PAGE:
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  • #31
    What was MU's role when BC was the GM ???

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    • #32
      Scout

      Sent from my Nexus 7 using Tapatalk

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      • #33
        IROR wrote: View Post
        Agree with most posters in the thread, and character is a very broad term - hard to define. When thinking about both BC and MU's idea of "character" (I believe they have similar philosophy is this regard) I think the main thing they are looking for is TEAM guys.

        What I mean is men who don't get too high or too low, great in the locker room regardless of minutes played, willingness to be professional and to put the work in to improve and help teammates improve; To put the work in when no one is watching, to show a willingness to be coached and to sacrifice for the team and organization.

        Even looking at our skill guys, they also happen to be great team players - albeit if KLow turned his attitude on a dime this season. All the players BC drafted have those aforementioned traits, and so far all the players MU has acquired have these traits.

        All that said, hopefully these character guys we bring in also have skill. I would like to see Pau Gasol as a Raptor on a one year deal, personally, because of his team based attitude and leadership (and skill, obviously). And he's tight with Mckechnie who could really help him out.
        This is why I hope Tyler Ennis falls to us.
        Twitter - @thekid_it

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        • #34
          All this talk about "character" (and I concur it is a broad term)....however MU speaks of "laziness" as being the big red flag (which I go along with) but then in the same interview he gushes about Wince and wanting him back. Sorry, there is a disconnect here.

          Carter was never known for his prodigious efforts in training and game improvement and shirked being a leader. Whatever he was came easy to him it was to use a BC term "organic". His elevation and dunks and athleticism was just there. Carter himself confirmed this in his "infamous" interview with John Thompson:

          " when asked by TNT's John Thompson, "Do you think Vince Carter has pushed himself as hard as he should have pushed himself?", Carter replied, "In years past, no. I was just fortunate enough to have the talent....".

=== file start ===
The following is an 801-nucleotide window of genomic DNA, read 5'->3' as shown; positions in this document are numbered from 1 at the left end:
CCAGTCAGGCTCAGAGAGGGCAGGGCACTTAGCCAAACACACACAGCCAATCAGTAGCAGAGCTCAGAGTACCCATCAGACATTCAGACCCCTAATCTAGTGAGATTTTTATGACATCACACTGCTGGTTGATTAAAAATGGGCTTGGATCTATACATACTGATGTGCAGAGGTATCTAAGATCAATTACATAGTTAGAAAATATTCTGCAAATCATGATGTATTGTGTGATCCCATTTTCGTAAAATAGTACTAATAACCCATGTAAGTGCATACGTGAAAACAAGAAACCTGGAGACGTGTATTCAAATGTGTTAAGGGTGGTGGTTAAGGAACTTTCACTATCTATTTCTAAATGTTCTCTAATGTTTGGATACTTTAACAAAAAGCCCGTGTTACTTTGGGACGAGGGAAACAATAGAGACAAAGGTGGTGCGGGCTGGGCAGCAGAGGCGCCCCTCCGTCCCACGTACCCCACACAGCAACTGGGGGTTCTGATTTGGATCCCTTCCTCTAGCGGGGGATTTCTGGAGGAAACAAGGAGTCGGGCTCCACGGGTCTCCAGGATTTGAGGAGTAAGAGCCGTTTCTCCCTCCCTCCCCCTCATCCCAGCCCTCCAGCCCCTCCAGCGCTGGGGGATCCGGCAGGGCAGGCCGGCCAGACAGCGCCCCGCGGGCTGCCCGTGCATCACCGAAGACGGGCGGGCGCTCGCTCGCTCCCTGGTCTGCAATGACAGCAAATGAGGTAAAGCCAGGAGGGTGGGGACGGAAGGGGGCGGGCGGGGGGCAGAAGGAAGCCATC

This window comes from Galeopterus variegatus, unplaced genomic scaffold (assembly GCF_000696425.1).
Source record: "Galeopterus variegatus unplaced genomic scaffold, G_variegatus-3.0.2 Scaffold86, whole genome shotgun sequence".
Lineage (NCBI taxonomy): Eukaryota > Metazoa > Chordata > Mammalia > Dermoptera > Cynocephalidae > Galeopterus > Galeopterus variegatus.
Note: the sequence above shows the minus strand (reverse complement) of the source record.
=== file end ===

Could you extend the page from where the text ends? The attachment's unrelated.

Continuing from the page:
This interview I believe occurred the following year after the trade. Make of it what you may. I'll give MU benefit of the doubt here. He is bowing to Leiweke's wishes on the perceived PR benefits.

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          • #35
            Vince transformed himself into a good shooter. I think MU refers to players getting better each season. Drummond and Cousins maybe considered players who will never get better. Both are really good but may never fiux their problems

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            • #36
              Bynum rehabbing in Spain (while with the Sixers)....


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              • #37
                OldSkoolCool wrote: View Post
                I personally take strong character = "professional'

                Professionals are players who take the sport of basketball seriously and are willing to work hard at doing their best at the craft.

                Even if the player has major question marks off the court (ex Cousins), as long as they are professional they will most likely turn into good basketball players (Cousins is a professional when it comes to basketball). Players who are not professional (ex Beasley) in how they approach the game generally struggle in their pro careers.

                Lilliard is a great example of a young professional
                Part of being a professional and of high character is how you conduct yourself off the court though, as you're always representing the organisation. You can bet GM's highly value this, or you end up with a team like the Jail Blazers. Cousins is a bit different as he just tends to display immaturity on the court, you never hear about him being lazy or doing JR Smith and Beasley type things. Part of Beasleys problems in his approach to basketball are directly linked to the choices he makes in his every day life. Sorry if I'm misreading your point but just disagree with that as long as they work hard hard on their craft, then it's fine.

                Lillard is definitely a professional and by all accounts of high character off the court as well

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                • #38
                  raptors999 wrote: View Post